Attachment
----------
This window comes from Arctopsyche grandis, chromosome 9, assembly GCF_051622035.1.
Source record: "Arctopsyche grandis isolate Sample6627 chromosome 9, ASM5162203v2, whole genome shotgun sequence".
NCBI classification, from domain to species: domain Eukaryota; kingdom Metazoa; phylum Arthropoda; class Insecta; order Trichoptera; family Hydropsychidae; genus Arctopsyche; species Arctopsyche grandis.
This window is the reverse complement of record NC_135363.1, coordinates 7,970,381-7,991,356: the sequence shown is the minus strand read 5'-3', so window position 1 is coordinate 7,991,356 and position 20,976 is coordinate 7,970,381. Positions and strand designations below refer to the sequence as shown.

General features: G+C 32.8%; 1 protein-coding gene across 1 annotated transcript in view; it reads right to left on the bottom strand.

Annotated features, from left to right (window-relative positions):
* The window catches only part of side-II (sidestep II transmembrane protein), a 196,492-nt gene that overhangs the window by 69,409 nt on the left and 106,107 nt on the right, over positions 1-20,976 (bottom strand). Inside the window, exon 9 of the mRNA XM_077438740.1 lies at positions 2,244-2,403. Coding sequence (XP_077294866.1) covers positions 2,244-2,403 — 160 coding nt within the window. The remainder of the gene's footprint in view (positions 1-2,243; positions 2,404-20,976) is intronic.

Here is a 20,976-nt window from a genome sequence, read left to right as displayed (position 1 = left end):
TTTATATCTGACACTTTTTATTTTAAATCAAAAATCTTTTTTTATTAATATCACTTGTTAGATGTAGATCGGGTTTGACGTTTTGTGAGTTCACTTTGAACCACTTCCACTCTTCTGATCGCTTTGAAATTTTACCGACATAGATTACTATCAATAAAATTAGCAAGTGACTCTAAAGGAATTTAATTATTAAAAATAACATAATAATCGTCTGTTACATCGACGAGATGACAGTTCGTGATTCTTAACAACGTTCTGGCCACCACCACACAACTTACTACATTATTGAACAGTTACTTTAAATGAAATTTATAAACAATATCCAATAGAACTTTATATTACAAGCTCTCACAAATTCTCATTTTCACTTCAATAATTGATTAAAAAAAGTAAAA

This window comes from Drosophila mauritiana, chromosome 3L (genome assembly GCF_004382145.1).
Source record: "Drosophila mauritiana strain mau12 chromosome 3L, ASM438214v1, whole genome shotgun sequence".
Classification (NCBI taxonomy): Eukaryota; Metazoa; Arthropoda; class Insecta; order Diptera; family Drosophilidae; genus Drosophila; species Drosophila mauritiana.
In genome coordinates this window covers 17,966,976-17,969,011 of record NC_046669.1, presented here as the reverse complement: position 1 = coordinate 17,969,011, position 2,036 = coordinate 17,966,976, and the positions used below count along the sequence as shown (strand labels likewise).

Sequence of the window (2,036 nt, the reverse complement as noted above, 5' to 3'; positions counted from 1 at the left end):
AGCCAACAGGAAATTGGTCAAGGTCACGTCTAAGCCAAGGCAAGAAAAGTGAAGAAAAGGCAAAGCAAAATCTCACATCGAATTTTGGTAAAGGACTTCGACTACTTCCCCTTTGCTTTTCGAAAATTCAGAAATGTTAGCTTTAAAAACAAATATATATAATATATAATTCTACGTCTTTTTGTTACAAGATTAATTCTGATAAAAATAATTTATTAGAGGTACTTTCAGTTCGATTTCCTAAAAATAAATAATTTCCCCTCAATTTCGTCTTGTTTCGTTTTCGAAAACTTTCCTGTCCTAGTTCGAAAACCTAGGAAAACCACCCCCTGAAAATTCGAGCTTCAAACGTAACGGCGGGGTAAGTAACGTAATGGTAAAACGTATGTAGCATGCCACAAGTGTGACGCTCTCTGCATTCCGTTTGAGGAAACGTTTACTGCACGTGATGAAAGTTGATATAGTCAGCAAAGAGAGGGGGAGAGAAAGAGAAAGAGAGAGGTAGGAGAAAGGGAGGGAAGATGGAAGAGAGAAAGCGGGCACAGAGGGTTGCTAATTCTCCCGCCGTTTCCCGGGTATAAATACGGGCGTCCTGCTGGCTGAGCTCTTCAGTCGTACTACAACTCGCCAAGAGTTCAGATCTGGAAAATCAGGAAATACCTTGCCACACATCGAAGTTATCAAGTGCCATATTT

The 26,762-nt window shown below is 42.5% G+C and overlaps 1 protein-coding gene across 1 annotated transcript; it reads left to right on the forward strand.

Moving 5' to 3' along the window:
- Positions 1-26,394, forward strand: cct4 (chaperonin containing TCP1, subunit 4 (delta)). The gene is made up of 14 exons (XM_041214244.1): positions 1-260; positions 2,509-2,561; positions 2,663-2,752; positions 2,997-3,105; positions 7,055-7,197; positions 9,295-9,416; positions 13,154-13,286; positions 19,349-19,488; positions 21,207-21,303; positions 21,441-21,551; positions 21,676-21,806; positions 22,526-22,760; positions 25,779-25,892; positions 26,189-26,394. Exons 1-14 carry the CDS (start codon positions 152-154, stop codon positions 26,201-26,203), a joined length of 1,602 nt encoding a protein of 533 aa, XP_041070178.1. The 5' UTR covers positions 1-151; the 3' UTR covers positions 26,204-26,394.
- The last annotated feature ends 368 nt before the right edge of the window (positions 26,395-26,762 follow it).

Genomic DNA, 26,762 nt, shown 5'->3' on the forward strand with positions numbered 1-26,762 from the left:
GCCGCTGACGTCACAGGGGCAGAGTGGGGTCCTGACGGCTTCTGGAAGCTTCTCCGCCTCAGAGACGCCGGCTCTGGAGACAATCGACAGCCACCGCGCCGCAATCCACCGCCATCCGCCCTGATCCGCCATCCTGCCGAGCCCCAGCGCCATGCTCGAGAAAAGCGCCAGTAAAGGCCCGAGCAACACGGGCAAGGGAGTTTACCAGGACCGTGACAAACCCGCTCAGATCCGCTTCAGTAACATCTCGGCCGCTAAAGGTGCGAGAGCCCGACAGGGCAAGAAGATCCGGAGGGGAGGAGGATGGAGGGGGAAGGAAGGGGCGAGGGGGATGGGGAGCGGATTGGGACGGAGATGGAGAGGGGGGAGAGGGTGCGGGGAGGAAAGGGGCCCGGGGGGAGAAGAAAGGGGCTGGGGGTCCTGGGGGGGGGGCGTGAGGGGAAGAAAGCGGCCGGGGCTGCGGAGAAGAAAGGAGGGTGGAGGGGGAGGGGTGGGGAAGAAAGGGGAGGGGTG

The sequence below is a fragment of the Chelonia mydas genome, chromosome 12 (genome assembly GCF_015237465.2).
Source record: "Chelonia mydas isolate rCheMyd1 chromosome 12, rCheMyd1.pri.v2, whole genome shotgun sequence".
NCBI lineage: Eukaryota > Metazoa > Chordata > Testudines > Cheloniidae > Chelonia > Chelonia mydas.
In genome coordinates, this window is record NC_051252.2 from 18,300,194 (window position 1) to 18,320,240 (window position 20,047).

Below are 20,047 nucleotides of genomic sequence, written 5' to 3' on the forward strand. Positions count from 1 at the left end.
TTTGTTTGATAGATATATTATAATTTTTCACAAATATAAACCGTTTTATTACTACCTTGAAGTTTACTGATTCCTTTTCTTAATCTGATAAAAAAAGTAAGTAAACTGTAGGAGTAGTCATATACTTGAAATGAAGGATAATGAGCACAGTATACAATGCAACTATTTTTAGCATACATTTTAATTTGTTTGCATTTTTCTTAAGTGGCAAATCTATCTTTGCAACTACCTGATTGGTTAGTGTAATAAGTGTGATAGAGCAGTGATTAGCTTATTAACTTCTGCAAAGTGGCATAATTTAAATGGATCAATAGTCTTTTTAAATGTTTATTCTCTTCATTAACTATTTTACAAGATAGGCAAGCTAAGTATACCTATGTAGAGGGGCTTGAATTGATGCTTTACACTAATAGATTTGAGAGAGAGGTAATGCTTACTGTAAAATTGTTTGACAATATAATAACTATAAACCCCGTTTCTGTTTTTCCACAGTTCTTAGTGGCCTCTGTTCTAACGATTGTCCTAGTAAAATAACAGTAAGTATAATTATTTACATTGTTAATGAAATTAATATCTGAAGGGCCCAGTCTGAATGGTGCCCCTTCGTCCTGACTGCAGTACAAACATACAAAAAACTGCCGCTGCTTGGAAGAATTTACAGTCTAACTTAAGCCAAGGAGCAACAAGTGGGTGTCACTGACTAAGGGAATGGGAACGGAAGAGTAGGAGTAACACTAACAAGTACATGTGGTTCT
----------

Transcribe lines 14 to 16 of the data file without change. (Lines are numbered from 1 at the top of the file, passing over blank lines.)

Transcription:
Sequence of the window (2,036 nt, the reverse complement as noted above, 5' to 3'; positions counted from 1 at the left end):
AGCCAACAGGAAATTGGTCAAGGTCACGTCTAAGCCAAGGCAAGAAAAGTGAAGAAAAGGCAAAGCAAAATCTCACATCGAATTTTGGTAAAGGACTTCGACTACTTCCCCTTTGCTTTTCGAAAATTCAGAAATGTTAGCTTTAAAAACAAATATATATAATATATAATTCTACGTCTTTTTGTTACAAGATTAATTCTGATAAAAATAATTTATTAGAGGTACTTTCAGTTCGATTTCCTAAAAATAAATAATTTCCCCTCAATTTCGTCTTGTTTCGTTTTCGAAAACTTTCCTGTCCTAGTTCGAAAACCTAGGAAAACCACCCCCTGAAAATTCGAGCTTCAAACGTAACGGCGGGGTAAGTAACGTAATGGTAAAACGTATGTAGCATGCCACAAGTGTGACGCTCTCTGCATTCCGTTTGAGGAAACGTTTACTGCACGTGATGAAAGTTGATATAGTCAGCAAAGAGAGGGGGAGAGAAAGAGAAAGAGAGAGGTAGGAGAAAGGGAGGGAAGATGGAAGAGAGAAAGCGGGCACAGAGGGTTGCTAATTCTCCCGCCGTTTCCCGGGTATAAATACGGGCGTCCTGCTGGCTGAGCTCTTCAGTCGTACTACAACTCGCCAAGAGTTCAGATCTGGAAAATCAGGAAATACCTTGCCACACATCGAAGTTATCAAGTGCCATATTT

The 26,762-nt window shown below is 42.5% G+C and overlaps 1 protein-coding gene across 1 annotated transcript; it reads left to right on the forward strand.